Director/producer Liam Castellan of Liam’s Sofa Cushion Fortress is bringing London’s “Summer of Love” to the 2013 Fringe. His Philadelphia premiere production of Traveling Light, a contemporary piece by local playwright Lindsay Harris Friel about a meeting between two British icons of the Sixties, is garnering a lot of attention in the lead-up to the festival.
Phindie talked to Liam about the play and the issues and characters upon which it touches.
Phindie: What’s this show about?
Liam Castellan: Playwright Joe Orton chases Beatles manager Brian Epstein into a Jewish cemetery late at night. It’s July 1967, and the Beatles had just commissioned a screenplay from Orton and rejected his script. Joe wants to know why. They evade and confront each other about music and show business, what it means to be gay at the time, and what the Sixties were (and could have been). They also evade and confront the police who come upon them. It’s a play about loneliness, sex, death, police brutality, and searching for “home”.
Phindie: What made you want to do it?
LC: I saw a workshop of the play in 2009 done by Philadelphia Theatre Workshop, and I enjoyed it very much. When I decided to produce in the Fringe again, I knew I wanted to do something new, and immediately called Lindsay [Lindsay Harris Friel, the playwright].
Phindie: What do you like about Lindsay’s writing.
LC: There are a lot of plays (both good and bad) about two historical figures who lived at the same time and may or may not have met in real life. Picasso at the Lapin Agile and Freud’s Last Session are two examples. I call them “in-a-room” plays, because usually the only point is “look at these two historical figures in a room!” Orton and Epstein did meet and had an interesting but little-known connection. Lindsay builds on the history and shows us two fascinating characters who really walked the earth, but also makes it about something more universal and interesting. It’s about loneliness, about how to connect with other people. It’s also very funny, and has a lot of cleverness but also a lot of heart. Too many clever plays are hollow when it comes to any emotional depth. And a lot of plays with heart have nothing else, no technique or humor or structure. Lindsay has both. The other thing I love about it is the elements that pay homage to Joe Orton. Constable MacDonald is very much in the vein of the authority figures of Loot and What the Butler Saw.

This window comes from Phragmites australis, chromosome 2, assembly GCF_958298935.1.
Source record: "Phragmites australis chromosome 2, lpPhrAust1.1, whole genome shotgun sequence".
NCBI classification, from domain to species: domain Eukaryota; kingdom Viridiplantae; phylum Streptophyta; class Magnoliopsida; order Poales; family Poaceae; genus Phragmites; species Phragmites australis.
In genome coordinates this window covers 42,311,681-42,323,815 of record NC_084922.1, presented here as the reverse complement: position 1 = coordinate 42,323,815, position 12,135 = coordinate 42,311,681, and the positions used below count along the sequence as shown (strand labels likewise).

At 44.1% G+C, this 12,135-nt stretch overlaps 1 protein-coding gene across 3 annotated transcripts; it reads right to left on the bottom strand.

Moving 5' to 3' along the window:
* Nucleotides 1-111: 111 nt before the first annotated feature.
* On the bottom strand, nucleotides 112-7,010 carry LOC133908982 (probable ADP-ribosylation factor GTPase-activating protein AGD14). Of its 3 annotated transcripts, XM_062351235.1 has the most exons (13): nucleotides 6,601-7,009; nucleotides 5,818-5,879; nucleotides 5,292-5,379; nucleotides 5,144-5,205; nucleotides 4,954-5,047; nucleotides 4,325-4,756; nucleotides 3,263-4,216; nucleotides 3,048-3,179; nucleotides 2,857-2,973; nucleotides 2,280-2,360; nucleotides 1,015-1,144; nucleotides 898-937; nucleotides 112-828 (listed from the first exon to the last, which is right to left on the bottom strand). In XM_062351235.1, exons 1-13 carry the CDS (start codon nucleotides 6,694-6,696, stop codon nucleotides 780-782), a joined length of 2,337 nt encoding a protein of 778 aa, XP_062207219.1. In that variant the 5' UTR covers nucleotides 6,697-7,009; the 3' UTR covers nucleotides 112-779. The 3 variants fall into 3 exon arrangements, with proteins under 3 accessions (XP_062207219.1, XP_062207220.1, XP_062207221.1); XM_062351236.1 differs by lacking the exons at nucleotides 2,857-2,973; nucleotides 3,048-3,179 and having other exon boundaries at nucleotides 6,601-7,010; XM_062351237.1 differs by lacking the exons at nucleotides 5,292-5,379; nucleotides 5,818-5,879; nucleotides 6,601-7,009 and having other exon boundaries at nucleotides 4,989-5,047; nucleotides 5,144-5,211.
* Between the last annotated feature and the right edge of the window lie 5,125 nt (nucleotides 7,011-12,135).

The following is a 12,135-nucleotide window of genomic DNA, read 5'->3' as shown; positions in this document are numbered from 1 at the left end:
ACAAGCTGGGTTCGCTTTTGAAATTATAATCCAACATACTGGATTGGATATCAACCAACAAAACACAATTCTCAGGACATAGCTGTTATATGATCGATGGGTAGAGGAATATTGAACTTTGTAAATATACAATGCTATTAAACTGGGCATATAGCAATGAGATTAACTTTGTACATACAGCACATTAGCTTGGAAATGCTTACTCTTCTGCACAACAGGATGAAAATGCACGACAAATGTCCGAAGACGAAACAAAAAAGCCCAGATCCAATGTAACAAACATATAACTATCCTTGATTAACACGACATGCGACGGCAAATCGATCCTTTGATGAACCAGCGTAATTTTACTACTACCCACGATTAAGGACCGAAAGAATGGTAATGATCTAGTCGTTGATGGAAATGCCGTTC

Phindie: I’ve never seen or read an Orton play? What do you like about him, which one should I try to see or read?
LC: His writing style is so bold that he has his own adjective, Ortonesque. He can carve out epigrams that often rival those of Oscar Wilde, but it’s combined with a macabre cynicism about the rules most of society takes for granted. His writing and his life were a kind of rebellion against “keeping up appearances” and blind respect for authority. What the Butler Saw (which I directed for Curio Theatre Company in 2008) and Loot are my favorites, start there. Although his collected works are in one handy volume (the upside to a genius getting murdered at 33).
Phindie: The play is set right after homosexuality was decriminalized in England. Is there a resonance with the recent wave of gay rights legislation?
LC: The current tidal shift in opinion on LGBT rights is wonderful to see. But I think the bigger resonance is not with the progress here, but with the recent anti-gay legislation in Russia. Even if you’re straight, you can’t even say anything in support of gay rights in Russia without risking being beaten and arrested. And just like Constable MacDonald in the play, Vladimir Putin claims that such oppression is all about protecting children, which is so absurd it’s jaw-dropping.
Phindie: You mentioned that you produced in the Fringe before? How many times?
LC: I’ve worked on previous Fringe shows (as actor, director, or helping a friend with producer-y tasks), but the only other time I took the lead and produced something was in 2005. It was also a new play, but I wasn’t that long out of college and nobody knew or particularly cared who I was, so I had very small audiences. I’ve learned a lot since then.
Phindie: What do you like about the festival experience?
LC: I like the critical mass that the Fringe attracts in terms of audience, press coverage, etc. If I were self-producing any other time of year, I’d need to figure out box office software, and I’d be starting from scratch in terms of marketing and PR.
Phindie: Are you a big Beatles fan?
LC: I wouldn’t say “big” fan, but I absolutely enjoy their music.
Phindie: What do see as Brian Epstein’s role in their story?
LC: Brian Epstein gave them what they lacked: professionalism, stagecraft, and an aptitude for business and salesmanship. I’m not sure anyone else would have seen what he saw in them. Without Brian, the Fab Four would likely have never existed in the larger world.
Phindie: What’s your favorite Beatles song?
LC: The alarm on my clock radio woke me up to the Oldies station every morning in grade school, so I grew up on a lot of the Beatles hits. I’m not sure I have one single favorite. I like “Eleanor Rigby” for the driving strings in the orchestration; it’s a nice little break from all the guitars.
Traveling Light runs September 6-14, 2013 as part of the 2013 Fringe Festival. fringearts.ticketleap.com.
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